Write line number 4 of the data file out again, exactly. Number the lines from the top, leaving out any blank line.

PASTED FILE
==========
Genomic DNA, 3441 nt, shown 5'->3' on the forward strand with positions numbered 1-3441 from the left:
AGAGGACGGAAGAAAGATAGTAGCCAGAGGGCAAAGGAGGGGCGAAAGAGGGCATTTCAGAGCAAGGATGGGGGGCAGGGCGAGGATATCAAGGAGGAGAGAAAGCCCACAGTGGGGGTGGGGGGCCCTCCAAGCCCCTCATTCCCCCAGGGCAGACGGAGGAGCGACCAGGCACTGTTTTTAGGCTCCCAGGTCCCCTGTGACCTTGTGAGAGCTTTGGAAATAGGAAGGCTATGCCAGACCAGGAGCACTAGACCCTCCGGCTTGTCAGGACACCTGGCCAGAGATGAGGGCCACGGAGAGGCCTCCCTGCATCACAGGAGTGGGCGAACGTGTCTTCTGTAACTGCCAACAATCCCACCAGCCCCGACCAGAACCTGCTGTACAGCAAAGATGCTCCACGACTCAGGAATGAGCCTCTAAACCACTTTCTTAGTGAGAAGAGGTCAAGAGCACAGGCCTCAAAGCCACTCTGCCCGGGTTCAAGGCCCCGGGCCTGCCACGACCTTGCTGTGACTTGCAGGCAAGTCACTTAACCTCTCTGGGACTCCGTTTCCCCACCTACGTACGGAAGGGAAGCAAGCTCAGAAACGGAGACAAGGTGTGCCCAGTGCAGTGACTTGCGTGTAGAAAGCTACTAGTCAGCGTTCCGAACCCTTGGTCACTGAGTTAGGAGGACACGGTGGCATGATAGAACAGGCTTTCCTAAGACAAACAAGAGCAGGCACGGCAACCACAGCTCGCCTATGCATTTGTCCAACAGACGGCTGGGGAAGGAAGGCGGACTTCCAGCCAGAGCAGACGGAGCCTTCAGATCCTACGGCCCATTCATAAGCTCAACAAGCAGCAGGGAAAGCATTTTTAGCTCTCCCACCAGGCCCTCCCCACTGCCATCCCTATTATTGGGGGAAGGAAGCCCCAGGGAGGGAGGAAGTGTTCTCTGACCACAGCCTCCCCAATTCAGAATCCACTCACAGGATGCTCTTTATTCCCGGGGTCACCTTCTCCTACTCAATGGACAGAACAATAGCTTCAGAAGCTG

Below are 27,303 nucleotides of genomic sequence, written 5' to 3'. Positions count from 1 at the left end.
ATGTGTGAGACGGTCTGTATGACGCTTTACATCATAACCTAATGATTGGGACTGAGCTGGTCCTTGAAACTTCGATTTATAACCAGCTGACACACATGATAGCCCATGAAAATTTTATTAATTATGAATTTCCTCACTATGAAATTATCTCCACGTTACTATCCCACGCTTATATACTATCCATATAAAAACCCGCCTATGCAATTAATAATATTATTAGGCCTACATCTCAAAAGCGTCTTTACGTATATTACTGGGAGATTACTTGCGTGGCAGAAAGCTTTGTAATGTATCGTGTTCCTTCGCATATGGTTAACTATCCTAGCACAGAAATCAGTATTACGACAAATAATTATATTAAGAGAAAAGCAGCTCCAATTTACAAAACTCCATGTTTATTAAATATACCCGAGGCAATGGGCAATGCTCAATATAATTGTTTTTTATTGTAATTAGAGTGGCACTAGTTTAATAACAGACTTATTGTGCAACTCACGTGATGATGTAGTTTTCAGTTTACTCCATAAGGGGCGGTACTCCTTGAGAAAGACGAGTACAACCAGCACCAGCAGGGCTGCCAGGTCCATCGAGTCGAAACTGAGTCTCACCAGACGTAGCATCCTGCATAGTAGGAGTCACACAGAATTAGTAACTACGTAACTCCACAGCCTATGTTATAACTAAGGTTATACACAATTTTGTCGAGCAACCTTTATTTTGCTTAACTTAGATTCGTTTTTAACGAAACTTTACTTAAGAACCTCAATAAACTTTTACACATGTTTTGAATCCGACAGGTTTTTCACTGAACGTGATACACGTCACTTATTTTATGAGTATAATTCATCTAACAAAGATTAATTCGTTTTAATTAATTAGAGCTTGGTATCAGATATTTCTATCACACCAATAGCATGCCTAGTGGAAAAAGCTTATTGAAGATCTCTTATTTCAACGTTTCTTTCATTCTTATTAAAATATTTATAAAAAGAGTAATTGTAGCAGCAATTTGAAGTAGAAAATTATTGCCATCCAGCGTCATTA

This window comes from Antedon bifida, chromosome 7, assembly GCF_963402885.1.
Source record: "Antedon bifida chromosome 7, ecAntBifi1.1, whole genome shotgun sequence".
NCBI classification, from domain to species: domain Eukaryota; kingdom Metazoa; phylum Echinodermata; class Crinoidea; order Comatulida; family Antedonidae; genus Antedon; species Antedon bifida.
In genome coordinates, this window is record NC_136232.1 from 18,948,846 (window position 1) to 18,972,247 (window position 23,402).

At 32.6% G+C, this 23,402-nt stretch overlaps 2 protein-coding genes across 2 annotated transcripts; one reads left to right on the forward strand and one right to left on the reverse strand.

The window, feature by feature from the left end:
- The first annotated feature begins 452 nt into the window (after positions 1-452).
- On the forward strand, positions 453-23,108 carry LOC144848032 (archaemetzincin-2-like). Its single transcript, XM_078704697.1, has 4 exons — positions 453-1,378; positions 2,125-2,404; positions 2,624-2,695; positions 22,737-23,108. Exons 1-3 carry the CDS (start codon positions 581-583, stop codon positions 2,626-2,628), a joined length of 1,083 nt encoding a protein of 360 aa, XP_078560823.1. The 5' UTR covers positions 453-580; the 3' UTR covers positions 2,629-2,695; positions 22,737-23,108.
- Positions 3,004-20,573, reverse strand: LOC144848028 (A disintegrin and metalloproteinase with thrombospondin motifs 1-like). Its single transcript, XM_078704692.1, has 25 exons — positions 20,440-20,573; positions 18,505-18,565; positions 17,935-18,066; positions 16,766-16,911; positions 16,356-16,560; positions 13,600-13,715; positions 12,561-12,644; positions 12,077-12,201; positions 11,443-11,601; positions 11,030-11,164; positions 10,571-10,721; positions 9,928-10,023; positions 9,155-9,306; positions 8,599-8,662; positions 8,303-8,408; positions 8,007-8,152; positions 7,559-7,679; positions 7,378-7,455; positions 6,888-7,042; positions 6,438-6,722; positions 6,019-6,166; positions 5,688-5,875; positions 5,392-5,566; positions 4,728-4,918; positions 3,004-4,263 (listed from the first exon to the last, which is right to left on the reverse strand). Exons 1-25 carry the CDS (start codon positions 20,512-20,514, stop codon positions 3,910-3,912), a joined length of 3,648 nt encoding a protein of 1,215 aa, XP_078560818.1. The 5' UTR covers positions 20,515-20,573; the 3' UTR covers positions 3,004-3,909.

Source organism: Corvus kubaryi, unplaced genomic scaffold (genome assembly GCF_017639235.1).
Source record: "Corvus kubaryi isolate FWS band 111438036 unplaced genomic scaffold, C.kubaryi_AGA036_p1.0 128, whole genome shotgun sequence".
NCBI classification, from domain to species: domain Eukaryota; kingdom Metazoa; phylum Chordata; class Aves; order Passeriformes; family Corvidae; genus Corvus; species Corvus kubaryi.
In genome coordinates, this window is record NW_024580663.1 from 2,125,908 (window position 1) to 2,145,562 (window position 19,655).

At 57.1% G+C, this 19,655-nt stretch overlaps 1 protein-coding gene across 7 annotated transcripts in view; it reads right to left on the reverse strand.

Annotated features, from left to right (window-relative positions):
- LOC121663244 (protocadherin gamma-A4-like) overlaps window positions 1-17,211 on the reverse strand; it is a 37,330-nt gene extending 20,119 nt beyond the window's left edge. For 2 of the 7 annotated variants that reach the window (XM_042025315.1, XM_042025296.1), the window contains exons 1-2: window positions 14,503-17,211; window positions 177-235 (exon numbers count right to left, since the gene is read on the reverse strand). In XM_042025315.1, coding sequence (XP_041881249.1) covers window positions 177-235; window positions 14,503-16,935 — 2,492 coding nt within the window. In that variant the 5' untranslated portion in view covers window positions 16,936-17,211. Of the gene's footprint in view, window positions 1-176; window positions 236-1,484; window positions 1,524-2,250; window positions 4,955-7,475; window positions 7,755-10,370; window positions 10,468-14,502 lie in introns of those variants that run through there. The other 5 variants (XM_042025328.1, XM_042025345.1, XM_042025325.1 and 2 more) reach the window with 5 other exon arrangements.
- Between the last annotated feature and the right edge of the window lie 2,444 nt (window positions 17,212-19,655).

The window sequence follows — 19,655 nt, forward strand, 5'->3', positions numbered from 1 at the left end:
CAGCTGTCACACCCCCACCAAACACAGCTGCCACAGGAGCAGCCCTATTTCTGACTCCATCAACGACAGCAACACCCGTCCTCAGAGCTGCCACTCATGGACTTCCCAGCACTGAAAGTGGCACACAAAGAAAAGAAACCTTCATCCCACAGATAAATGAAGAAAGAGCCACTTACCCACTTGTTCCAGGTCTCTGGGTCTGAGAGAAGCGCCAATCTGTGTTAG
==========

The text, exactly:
ATGTGTGAGACGGTCTGTATGACGCTTTACATCATAACCTAATGATTGGGACTGAGCTGGTCCTTGAAACTTCGATTTATAACCAGCTGACACACATGATAGCCCATGAAAATTTTATTAATTATGAATTTCCTCACTATGAAATTATCTCCACGTTACTATCCCACGCTTATATACTATCCATATAAAAACCCGCCTATGCAATTAATAATATTATTAGGCCTACATCTCAAAAGCGTCTTTACGTATATTACTGGGAGATTACTTGCGTGGCAGAAAGCTTTGTAATGTATCGTGTTCCTTCGCATATGGTTAACTATCCTAGCACAGAAATCAGTATTACGACAAATAATTATATTAAGAGAAAAGCAGCTCCAATTTACAAAACTCCATGTTTATTAAATATACCCGAGGCAATGGGCAATGCTCAATATAATTGTTTTTTATTGTAATTAGAGTGGCACTAGTTTAATAACAGACTTATTGTGCAACTCACGTGATGATGTAGTTTTCAGTTTACTCCATAAGGGGCGGTACTCCTTGAGAAAGACGAGTACAACCAGCACCAGCAGGGCTGCCAGGTCCATCGAGTCGAAACTGAGTCTCACCAGACGTAGCATCCTGCATAGTAGGAGTCACACAGAATTAGTAACTACGTAACTCCACAGCCTATGTTATAACTAAGGTTATACACAATTTTGTCGAGCAACCTTTATTTTGCTTAACTTAGATTCGTTTTTAACGAAACTTTACTTAAGAACCTCAATAAACTTTTACACATGTTTTGAATCCGACAGGTTTTTCACTGAACGTGATACACGTCACTTATTTTATGAGTATAATTCATCTAACAAAGATTAATTCGTTTTAATTAATTAGAGCTTGGTATCAGATATTTCTATCACACCAATAGCATGCCTAGTGGAAAAAGCTTATTGAAGATCTCTTATTTCAACGTTTCTTTCATTCTTATTAAAATATTTATAAAAAGAGTAATTGTAGCAGCAATTTGAAGTAGAAAATTATTGCCATCCAGCGTCATTA